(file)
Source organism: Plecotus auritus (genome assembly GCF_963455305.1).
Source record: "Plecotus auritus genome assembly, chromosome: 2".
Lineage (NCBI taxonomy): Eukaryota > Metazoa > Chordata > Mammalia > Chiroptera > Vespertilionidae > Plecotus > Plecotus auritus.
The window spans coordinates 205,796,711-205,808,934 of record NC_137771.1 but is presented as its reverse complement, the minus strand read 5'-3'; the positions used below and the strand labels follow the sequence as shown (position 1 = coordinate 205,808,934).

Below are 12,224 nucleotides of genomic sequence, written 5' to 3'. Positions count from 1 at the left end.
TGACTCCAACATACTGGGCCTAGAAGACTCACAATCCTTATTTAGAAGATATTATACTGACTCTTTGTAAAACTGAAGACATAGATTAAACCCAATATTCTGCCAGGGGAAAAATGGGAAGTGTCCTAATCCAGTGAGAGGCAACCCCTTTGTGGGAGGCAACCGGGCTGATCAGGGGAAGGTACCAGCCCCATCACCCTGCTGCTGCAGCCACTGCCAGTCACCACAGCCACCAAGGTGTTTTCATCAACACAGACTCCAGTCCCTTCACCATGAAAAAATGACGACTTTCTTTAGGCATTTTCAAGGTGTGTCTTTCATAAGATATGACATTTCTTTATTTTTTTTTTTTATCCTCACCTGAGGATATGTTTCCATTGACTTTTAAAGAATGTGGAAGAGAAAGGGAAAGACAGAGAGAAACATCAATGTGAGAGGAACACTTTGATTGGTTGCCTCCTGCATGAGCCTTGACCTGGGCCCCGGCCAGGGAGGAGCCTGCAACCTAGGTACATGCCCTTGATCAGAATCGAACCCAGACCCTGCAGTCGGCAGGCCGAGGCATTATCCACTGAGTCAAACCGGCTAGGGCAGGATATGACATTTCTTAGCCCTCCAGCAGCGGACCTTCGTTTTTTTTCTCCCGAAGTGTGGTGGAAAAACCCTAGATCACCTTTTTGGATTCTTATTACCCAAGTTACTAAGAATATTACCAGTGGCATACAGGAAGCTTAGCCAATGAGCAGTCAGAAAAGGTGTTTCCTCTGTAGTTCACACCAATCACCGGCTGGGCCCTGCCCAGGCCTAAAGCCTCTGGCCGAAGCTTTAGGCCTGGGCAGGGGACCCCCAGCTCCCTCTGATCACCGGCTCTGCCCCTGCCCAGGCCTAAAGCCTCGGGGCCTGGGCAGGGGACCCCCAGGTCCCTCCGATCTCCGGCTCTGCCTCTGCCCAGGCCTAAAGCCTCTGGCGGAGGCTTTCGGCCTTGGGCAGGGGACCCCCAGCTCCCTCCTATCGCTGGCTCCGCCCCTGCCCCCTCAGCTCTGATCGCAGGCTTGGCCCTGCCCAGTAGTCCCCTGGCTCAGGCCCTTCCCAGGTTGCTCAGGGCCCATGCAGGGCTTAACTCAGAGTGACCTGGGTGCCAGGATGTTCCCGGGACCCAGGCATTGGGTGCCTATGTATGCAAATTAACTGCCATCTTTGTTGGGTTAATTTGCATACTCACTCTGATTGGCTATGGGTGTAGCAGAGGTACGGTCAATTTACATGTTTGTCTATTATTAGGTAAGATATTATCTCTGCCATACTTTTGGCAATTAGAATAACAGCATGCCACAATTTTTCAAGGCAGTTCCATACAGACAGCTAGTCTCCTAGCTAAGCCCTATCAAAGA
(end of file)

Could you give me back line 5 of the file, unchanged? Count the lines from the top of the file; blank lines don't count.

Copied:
Below are 12,224 nucleotides of genomic sequence, written 5' to 3'. Positions count from 1 at the left end.